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AZRIELA JAFFE

11.10.99  
How One Entrepreneur's Random Act of Kindness Led to a New Business
Sometimes generosity pays off more than being hard as nails

I recently had an unpleasant exchange that made me think about competition and cooperation among entrepreneurs — and which approach gets you better results. For one of my books, I tried to interview a woman who does seminars on business issues. Unfortunately, she viewed me as a competitor and made it clear she didn't want to collaborate with me. I attended her public workshop, and she became quite hostile. I was going to demand my money back, but I decided that I had gotten something from her after all. On one level, her response had a certain business logic. Why should she help me? Yet, time and again, I've seen how shortsighted that perspective can be. And this encounter drove it home. I answer hundred of e-mails every day, and I know that, desperate as entrepreneurs are for any help they can get in their business, most are surprisingly willing to give others a helping hand, even if they have no reason to assume they'll be repaid. Sometimes they are — in surprising ways.

Take Bob Sullivan. He's the designer and host for my Web site, and he does a fine job. I hired him not only because of his technical skills, but also because he genuinely wants to help his clients. He told me a story of how a random act of generosity became an undreamed-of opportunity.

Bob's Web site, the Small Business Advisor, gets over 500,000 page views per month. On a typical day, Bob receives 200 e-mails, a fair percentage of them unsolicited junk mail, which he often deletes unread. Luckily, he didn't delete a message from Russia three years ago. It was from a young man from Moscow, Alexander Gruntsev, who asked Bob if he would be willing to answer a few basic questions about launching a business. Bob began communicating with Alex almost daily, offering him free advice.

Alex was interested in starting a company in the U.S. with a Russian component. His idea was to sell Russian newspapers, with full text and graphics, over the Internet. Customers around the world could subscribe to one or more Russian newspapers through him for far less than if they bought the print editions, and they would get the papers on a more timely basis. Eventually, Alex asked Bob if he would be willing to join his venture and handle the U.S. end. Bob agreed, and Russian Story Inc. was born (www.RussianStory.com).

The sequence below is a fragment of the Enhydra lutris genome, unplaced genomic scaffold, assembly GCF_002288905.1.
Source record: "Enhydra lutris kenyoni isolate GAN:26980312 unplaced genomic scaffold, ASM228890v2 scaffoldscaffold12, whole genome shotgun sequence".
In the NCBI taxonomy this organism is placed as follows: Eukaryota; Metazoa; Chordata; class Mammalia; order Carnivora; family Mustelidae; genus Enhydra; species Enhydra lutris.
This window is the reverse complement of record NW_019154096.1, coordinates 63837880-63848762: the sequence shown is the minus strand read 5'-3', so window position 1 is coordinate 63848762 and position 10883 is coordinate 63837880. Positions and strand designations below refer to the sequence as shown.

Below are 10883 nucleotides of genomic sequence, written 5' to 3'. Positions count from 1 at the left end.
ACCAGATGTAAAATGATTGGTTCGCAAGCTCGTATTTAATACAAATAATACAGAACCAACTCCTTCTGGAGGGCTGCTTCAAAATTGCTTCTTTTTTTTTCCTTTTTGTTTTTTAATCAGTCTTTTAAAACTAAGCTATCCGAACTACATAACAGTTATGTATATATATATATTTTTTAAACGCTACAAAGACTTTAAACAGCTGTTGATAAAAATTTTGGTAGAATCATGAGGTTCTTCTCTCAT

Bob set up the corporation, banking arrangements, and the technical end. Alex handled the distribution agreements with the Russian publications and did some of the programming. It was a year before they met, in Orlando, and another year before they got together again in Virginia.

On the third anniversary of the business, Bob flew to Moscow to see many contacts he had never met. He and Alex celebrated their success and marveled at their virtual partnership. Today, Russian Story is a major distributor of Russian newspapers worldwide, and the pair plan to expand to distribute newspapers from other countries as well.

This success came from Bob's offhand decision to respond generously to a novice entrepreneur who wasn't a paying client. With that approach — being open, curious, and kind — Bob probably got a lot further than he might have as a hard-nosed businessman.


Have a question on how to handle the pressures of running a business and the impact on your personal life, marriage, and family? Contact Azriela Jaffe at AZ@azriela.com. Please put "BW Online question" in the subject field. Your real name will be kept confidential if you request, but please give an E-mail address, phone number, and your hometown so she can contact you for more information. Because of heavy volume, Azriela cannot guarantee that she will answer every query.

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